Health & Science

All Tech Considered
1:55 pm
Tue July 16, 2013

A Bedding Innovation For People Who Hate Making Their Beds

Smart Bedding demo photo.
Courtesy of Smart Bedding

Originally published on Tue July 16, 2013 3:51 pm

In a blog series we're calling "Weekly Innovation," we'll explore an interesting idea, design or product that you may not have heard of yet. Last week we featured the sink-urinal. (Do you have an innovation to share? Use this quick form.)

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Shots - Health News
1:43 pm
Tue July 16, 2013

Mining Cell Data To Answer Cancer's Tough Questions

Chemistry, genetics and computing give us clues to understand cancer cells.
iStockphoto.com

Originally published on Tue July 16, 2013 3:47 pm

Sometimes a drug hits cancer hard. Sometimes the cancer cells are unfazed. But it's often hard to know which outcome to expect.

A group of scientists at the National Cancer Institute has spent the last three years turning some mathematical algorithms loose on giant sets of data to better understand the relationship between cancerous cells and cancer drugs.

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Shots - Health News
12:37 pm
Tue July 16, 2013

The Family That Tweets Together Stays Together

Snapchatting, Dad? Could be helping you stay close to the kids.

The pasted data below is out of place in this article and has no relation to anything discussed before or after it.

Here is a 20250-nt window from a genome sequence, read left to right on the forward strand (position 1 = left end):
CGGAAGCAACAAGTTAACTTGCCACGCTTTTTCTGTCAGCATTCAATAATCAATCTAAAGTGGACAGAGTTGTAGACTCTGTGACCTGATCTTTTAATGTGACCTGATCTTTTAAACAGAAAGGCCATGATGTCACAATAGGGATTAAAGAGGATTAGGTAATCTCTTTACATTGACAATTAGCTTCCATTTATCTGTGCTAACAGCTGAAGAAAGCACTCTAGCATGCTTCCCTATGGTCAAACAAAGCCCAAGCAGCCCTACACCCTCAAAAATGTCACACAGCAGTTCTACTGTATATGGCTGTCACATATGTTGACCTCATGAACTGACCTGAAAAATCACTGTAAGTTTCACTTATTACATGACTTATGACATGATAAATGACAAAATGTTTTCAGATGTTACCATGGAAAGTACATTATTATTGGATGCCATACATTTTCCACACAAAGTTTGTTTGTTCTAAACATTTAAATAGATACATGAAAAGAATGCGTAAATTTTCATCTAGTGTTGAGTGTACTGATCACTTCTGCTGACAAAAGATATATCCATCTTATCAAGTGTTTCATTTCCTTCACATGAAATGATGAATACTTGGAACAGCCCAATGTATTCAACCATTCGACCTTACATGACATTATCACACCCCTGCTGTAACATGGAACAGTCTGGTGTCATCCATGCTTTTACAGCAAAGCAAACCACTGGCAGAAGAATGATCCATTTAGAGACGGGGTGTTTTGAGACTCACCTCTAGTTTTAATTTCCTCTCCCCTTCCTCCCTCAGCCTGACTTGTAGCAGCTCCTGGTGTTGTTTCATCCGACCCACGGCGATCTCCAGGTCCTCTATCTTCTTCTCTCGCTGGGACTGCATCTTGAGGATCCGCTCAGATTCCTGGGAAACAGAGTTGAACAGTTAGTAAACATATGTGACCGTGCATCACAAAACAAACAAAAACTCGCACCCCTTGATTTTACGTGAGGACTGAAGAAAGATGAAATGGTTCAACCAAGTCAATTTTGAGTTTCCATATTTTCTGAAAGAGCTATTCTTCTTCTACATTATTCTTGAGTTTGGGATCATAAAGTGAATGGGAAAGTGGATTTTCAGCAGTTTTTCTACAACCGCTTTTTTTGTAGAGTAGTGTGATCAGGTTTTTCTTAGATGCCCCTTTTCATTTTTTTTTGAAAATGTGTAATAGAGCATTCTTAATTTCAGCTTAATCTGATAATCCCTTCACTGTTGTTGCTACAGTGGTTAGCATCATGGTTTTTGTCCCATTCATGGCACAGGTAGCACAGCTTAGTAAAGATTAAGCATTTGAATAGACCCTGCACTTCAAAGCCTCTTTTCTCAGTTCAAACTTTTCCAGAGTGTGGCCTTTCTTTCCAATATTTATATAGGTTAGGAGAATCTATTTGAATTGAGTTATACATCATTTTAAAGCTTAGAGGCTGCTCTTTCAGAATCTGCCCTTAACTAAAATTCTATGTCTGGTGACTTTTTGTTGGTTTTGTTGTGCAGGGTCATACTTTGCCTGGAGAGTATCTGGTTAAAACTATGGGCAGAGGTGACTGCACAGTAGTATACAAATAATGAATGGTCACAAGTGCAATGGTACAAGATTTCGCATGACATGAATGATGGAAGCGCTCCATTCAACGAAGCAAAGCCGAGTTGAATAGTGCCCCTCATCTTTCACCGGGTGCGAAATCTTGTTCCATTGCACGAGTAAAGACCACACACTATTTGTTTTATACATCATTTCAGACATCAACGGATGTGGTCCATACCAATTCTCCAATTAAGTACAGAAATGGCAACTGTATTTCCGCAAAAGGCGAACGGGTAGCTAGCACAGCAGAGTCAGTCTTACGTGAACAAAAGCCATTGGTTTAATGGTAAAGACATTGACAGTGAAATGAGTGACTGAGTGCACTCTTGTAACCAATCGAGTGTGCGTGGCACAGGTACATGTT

iStockphoto.com

Retweeted by Mom? Teenagers might say they'd die of embarrassment. But teenagers who are connected with their parents via Twitter and other social media have better relationships with them, and fewer behavioral problems.

A study that asked teens if they used social media to communicate with their parents found that half said yes. And 16 percent said they used social media with their parents every day.

Half of the teens in a this study said they used social media to communicate with the folks. Almost 20 percent said they communicated with Mom and Dad that way every day.

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The Protojournalist
11:29 am
Tue July 16, 2013

The Great American Wiknic [edit]

Andrew Breza
Hanna Meisel NPR

Originally published on Tue July 16, 2013 1:37 pm

_________________________________________

As if from Wikipedia, the free encyclopedia

Open source, open data, open Web — the Wikimedia Foundation is all about information on the Web being open and free to use. That's the thinking behind Wikipedia, the crowd-created online knowledge base of more than 27 million articles written in nearly 300 languages.

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Health & Science
11:14 am
Tue July 16, 2013

Fighting Obesity: Medical College of Wisconsin Teams Up with Local Group

A new study on obesity is using data from members of a local-based weight loss group.
Credit mrd00dman/Flickr

Lake Effect's Mitch Teich interviewed Doctor Sherry Zhang and Barb Cady.

A researcher taps the members of a local-based organization to learn more about the genetics of obesity.

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Shots - Health News
9:22 am
Tue July 16, 2013

Costlier Insurance For Smokers May Not Come With Quitting Help